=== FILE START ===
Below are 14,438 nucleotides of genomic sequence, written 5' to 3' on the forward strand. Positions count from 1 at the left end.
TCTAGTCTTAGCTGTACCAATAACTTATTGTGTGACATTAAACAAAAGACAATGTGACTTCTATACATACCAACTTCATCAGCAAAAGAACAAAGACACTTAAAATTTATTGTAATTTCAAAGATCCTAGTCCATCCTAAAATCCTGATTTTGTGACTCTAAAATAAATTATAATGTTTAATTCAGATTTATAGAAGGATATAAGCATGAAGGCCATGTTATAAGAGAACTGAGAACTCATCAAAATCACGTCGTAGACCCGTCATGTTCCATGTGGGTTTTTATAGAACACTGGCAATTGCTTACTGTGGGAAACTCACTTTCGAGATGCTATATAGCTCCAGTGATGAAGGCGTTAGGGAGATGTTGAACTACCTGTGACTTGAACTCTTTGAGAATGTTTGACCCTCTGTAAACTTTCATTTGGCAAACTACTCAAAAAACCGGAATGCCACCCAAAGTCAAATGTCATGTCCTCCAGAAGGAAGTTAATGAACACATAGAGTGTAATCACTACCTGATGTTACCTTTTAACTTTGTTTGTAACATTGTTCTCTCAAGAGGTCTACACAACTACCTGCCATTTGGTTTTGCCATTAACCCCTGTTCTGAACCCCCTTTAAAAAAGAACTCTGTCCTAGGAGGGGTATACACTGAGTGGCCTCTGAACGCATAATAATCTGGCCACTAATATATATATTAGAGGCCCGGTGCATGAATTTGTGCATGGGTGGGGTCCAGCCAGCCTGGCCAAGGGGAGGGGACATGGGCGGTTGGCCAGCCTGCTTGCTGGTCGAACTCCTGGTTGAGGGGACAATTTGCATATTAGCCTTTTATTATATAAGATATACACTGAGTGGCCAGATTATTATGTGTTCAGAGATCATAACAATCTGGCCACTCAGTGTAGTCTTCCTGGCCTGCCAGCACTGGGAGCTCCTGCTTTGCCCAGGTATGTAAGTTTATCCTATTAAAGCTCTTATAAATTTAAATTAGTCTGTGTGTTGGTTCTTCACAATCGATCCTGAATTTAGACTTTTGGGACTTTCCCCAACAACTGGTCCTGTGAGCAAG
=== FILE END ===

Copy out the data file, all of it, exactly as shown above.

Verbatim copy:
Below are 14,438 nucleotides of genomic sequence, written 5' to 3' on the forward strand. Positions count from 1 at the left end.
TCTAGTCTTAGCTGTACCAATAACTTATTGTGTGACATTAAACAAAAGACAATGTGACTTCTATACATACCAACTTCATCAGCAAAAGAACAAAGACACTTAAAATTTATTGTAATTTCAAAGATCCTAGTCCATCCTAAAATCCTGATTTTGTGACTCTAAAATAAATTATAATGTTTAATTCAGATTTATAGAAGGATATAAGCATGAAGGCCATGTTATAAGAGAACTGAGAACTCATCAAAATCACGTCGTAGACCCGTCATGTTCCATGTGGGTTTTTATAGAACACTGGCAATTGCTTACTGTGGGAAACTCACTTTCGAGATGCTATATAGCTCCAGTGATGAAGGCGTTAGGGAGATGTTGAACTACCTGTGACTTGAACTCTTTGAGAATGTTTGACCCTCTGTAAACTTTCATTTGGCAAACTACTCAAAAAACCGGAATGCCACCCAAAGTCAAATGTCATGTCCTCCAGAAGGAAGTTAATGAACACATAGAGTGTAATCACTACCTGATGTTACCTTTTAACTTTGTTTGTAACATTGTTCTCTCAAGAGGTCTACACAACTACCTGCCATTTGGTTTTGCCATTAACCCCTGTTCTGAACCCCCTTTAAAAAAGAACTCTGTCCTAGGAGGGGTATACACTGAGTGGCCTCTGAACGCATAATAATCTGGCCACTAATATATATATTAGAGGCCCGGTGCATGAATTTGTGCATGGGTGGGGTCCAGCCAGCCTGGCCAAGGGGAGGGGACATGGGCGGTTGGCCAGCCTGCTTGCTGGTCGAACTCCTGGTTGAGGGGACAATTTGCATATTAGCCTTTTATTATATAAGATATACACTGAGTGGCCAGATTATTATGTGTTCAGAGATCATAACAATCTGGCCACTCAGTGTAGTCTTCCTGGCCTGCCAGCACTGGGAGCTCCTGCTTTGCCCAGGTATGTAAGTTTATCCTATTAAAGCTCTTATAAATTTAAATTAGTCTGTGTGTTGGTTCTTCACAATCGATCCTGAATTTAGACTTTTGGGACTTTCCCCAACAACTGGTCCTGTGAGCAAG